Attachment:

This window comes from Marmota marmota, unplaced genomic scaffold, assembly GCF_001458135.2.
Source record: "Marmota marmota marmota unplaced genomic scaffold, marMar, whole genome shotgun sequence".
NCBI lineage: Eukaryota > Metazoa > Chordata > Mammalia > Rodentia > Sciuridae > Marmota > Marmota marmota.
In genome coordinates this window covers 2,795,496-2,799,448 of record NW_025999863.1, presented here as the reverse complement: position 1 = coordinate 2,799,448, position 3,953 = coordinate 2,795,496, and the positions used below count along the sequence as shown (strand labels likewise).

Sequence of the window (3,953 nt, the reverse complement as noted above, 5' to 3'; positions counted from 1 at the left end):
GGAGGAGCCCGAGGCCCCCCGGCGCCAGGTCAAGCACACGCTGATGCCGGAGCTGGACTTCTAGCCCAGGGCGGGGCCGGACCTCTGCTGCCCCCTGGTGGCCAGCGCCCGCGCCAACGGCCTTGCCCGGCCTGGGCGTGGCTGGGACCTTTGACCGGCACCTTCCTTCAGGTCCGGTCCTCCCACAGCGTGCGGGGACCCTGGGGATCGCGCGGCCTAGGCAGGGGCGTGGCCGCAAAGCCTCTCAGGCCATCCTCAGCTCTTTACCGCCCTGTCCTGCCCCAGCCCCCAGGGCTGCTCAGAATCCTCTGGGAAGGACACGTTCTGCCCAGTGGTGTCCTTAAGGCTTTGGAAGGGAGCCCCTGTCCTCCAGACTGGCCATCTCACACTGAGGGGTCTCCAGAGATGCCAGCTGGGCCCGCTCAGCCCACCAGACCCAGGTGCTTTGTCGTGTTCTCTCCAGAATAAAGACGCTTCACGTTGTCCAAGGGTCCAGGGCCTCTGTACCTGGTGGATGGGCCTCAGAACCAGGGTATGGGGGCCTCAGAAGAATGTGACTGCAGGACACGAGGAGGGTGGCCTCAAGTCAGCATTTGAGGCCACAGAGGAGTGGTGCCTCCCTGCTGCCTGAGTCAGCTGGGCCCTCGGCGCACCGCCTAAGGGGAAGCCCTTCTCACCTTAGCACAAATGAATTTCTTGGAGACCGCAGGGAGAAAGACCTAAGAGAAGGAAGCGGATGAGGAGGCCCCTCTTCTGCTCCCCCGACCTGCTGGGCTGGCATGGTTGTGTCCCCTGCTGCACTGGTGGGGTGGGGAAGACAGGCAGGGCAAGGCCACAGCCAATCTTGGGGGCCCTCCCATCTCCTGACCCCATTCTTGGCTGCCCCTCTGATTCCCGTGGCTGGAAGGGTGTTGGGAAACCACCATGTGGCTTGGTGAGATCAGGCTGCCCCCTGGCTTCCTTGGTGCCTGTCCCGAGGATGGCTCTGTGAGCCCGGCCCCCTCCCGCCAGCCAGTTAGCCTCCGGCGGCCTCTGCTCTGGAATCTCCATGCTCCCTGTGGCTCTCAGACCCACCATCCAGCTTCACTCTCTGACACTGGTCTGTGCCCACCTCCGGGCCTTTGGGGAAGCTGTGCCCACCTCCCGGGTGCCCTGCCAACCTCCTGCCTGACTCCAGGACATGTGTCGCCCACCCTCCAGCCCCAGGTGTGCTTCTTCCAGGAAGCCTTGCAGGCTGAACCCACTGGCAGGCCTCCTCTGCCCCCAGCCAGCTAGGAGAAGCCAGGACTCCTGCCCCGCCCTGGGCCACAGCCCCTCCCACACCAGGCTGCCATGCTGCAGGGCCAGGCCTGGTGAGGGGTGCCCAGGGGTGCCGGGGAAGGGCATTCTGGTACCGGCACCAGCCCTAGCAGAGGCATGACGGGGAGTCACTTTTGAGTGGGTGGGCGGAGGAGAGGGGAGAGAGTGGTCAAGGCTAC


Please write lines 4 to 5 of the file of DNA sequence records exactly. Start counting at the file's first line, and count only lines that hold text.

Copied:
In genome coordinates this window covers 2,795,496-2,799,448 of record NW_025999863.1, presented here as the reverse complement: position 1 = coordinate 2,799,448, position 3,953 = coordinate 2,795,496, and the positions used below count along the sequence as shown (strand labels likewise).

Sequence of the window (3,953 nt, the reverse complement as noted above, 5' to 3'; positions counted from 1 at the left end):